dark energy, repulsive force that opposes the self-attraction of matter (see gravitation) and causes the expansion of the universe to accelerate. The search for dark energy was triggered by the discovery (1998) in images from the Hubble Space Telescope of a distant supernova that implied an accelerating, expanding universe, which in turn required a new cosmological model (see cosmology). Although dark energy is predicted in particle physics, it has never been directly observed. It is generally agreed, however, that dark energy dominates the universe, which is projected to have a composition of about 68% dark energy, 27% dark matter, and 5% normal visible matter such as stars. By 2006, astronomers using the space telescope to examine more distant supernovas had found evidence of the effects of dark energy dating to 9 billion years ago. Observations with the Chandra X-ray Observatory, published in 2008, indicate that dark energy is also retarding the growth of distant galaxy clusters.
The concept of dark energy was first proposed, and then discarded, by Albert Einstein early in the 20th cent. His theory of general relativity implied that the pull of gravity would make the universe collapse, but, like many scientists of his time, he assumed the universe to be static and unchanging. To make his equations fit these assumptions, Einstein added a "cosmological constant" whose effect was repulsive. When American astronomer Edwin Hubble discovered that the universe was expanding, it was assumed that the universe must be slowing down because of gravity and might even come to a halt. This led Einstein to remove the cosmological constant from his equations and to say that it had been the biggest blunder of his career.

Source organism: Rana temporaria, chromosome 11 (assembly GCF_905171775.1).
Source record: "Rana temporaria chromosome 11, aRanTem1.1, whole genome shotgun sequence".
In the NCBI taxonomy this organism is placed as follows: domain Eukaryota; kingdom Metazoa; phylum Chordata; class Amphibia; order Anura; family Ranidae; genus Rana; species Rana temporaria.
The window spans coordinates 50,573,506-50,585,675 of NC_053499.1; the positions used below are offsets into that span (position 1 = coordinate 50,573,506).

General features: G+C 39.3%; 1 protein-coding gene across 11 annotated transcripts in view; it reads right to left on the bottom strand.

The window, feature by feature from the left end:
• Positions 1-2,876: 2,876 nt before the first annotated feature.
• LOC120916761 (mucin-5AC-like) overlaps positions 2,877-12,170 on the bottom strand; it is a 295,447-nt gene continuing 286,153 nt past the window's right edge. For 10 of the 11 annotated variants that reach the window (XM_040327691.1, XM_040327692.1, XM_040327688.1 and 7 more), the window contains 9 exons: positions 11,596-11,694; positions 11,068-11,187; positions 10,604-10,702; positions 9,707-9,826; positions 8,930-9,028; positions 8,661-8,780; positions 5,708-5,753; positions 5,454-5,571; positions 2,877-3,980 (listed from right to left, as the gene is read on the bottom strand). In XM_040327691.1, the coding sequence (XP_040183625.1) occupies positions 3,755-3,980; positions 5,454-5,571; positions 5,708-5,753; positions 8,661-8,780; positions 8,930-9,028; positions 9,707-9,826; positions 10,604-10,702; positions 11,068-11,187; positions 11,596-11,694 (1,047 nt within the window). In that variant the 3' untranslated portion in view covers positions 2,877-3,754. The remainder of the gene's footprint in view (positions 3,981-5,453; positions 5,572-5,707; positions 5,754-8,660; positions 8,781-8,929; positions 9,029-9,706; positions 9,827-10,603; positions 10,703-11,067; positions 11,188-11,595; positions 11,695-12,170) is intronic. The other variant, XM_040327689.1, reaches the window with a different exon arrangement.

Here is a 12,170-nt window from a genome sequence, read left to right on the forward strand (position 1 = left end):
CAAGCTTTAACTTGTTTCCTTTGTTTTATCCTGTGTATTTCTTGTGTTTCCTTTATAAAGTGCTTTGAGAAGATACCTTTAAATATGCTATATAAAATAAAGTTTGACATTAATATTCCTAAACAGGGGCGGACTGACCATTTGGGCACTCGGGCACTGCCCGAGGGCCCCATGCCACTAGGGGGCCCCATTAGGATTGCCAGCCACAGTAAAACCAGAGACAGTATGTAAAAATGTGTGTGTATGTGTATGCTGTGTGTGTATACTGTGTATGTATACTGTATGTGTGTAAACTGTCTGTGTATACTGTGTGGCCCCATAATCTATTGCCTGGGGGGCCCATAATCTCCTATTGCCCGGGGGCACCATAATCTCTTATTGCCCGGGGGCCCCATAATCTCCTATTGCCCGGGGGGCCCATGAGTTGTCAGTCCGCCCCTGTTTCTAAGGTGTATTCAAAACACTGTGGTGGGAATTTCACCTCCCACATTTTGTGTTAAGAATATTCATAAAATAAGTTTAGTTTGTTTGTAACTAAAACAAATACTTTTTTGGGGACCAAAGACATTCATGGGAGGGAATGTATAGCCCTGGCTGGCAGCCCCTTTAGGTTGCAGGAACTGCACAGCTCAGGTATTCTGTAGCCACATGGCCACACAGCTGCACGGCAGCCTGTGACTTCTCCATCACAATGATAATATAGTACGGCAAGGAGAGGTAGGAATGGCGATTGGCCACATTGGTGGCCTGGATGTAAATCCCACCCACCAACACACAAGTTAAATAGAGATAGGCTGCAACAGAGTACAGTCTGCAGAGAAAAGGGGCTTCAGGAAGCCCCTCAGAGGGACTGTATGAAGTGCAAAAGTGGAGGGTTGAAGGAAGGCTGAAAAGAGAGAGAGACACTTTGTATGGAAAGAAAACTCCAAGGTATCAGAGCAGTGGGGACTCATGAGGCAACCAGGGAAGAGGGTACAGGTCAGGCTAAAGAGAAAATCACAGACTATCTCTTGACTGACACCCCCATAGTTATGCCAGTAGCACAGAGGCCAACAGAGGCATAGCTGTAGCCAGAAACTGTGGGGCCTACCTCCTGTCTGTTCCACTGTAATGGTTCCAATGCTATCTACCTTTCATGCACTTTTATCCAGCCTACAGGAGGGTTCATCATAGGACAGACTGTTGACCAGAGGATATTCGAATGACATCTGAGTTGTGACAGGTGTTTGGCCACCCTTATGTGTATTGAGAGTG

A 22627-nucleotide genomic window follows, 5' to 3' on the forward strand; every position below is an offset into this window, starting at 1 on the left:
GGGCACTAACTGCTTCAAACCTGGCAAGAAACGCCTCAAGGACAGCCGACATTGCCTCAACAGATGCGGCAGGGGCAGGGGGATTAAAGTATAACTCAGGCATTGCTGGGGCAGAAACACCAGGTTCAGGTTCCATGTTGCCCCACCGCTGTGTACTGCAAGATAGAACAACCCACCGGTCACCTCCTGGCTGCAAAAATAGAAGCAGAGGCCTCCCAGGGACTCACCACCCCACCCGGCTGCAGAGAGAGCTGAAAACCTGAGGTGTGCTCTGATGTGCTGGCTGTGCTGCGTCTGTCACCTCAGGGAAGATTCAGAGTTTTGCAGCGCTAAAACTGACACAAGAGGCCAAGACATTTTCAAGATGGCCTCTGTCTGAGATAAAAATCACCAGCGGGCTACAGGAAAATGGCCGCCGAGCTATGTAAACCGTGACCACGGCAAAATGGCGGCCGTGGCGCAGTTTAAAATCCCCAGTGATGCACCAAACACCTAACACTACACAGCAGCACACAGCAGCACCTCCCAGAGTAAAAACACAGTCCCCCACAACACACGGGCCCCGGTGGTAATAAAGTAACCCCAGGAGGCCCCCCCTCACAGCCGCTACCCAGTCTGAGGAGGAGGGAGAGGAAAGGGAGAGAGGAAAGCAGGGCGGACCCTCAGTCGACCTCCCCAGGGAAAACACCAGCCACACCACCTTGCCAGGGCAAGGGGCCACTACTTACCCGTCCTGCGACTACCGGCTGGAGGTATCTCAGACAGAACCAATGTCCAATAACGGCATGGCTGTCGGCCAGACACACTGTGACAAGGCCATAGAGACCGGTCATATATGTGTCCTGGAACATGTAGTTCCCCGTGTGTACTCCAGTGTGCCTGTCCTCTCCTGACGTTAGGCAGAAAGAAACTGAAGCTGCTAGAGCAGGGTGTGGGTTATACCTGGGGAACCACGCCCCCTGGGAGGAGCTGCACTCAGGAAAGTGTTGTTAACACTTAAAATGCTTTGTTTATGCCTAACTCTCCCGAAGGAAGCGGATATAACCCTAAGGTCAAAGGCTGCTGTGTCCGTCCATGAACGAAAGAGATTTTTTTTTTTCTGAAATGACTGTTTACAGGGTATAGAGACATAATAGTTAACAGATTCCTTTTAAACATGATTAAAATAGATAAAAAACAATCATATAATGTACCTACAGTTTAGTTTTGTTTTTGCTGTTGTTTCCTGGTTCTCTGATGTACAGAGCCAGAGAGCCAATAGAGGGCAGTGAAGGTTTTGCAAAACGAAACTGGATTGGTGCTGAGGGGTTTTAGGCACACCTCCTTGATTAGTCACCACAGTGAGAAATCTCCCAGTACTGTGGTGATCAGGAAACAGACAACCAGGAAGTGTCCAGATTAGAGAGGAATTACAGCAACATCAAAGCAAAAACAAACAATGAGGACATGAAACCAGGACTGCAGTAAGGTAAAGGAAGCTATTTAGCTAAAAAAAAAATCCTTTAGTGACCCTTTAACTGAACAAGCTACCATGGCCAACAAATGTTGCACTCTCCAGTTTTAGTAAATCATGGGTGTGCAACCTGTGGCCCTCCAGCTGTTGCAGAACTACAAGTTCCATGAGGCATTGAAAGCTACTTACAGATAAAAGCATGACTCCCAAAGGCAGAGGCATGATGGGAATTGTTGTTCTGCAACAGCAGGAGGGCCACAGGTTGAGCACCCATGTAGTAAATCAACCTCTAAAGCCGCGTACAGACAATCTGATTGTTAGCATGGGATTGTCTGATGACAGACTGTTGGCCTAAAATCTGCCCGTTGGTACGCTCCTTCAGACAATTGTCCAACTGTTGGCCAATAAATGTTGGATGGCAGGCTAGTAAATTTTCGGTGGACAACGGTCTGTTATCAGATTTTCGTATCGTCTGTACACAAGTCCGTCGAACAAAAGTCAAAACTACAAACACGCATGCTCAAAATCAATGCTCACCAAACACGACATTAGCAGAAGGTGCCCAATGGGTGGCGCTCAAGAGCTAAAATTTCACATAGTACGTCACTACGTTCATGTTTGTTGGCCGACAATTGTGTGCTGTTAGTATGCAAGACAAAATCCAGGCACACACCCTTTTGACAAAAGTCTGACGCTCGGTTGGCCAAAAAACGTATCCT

"dark energy." The Columbia Encyclopedia, 6th ed.. . Encyclopedia.com. (August 17, 2017). http://www.encyclopedia.com/reference/encyclopedias-almanacs-transcripts-and-maps/dark-energy
"dark energy." The Columbia Encyclopedia, 6th ed.. . Retrieved August 17, 2017 from Encyclopedia.com: http://www.encyclopedia.com/reference/encyclopedias-almanacs-transcripts-and-maps/dark-energy
Encyclopedia.com gives you the ability to cite reference entries and articles according to common styles from the Modern Language Association (MLA), The Chicago Manual of Style, and the American Psychological Association (APA).
Within the “Cite this article” tool, pick a style to see how all available information looks when formatted according to that style. Then, copy and paste the text into your bibliography or works cited list.
Because each style has its own formatting nuances that evolve over time and not all information is available for every reference entry or article, Encyclopedia.com cannot guarantee each citation it generates. Therefore, it’s best to use Encyclopedia.com citations as a starting point before checking the style against your school or publication’s requirements and the most-recent information available at these sites:
Modern Language Association
The Chicago Manual of Style
American Psychological Association
- Most online reference entries and articles do not have page numbers. Therefore, that information is unavailable for most Encyclopedia.com content. However, the date of retrieval is often important. Refer to each style’s convention regarding the best way to format page numbers and retrieval dates.
- In addition to the MLA, Chicago, and APA styles, your school, university, publication, or institution may have its own requirements for citations. Therefore, be sure to refer to those guidelines when editing your bibliography or works cited list.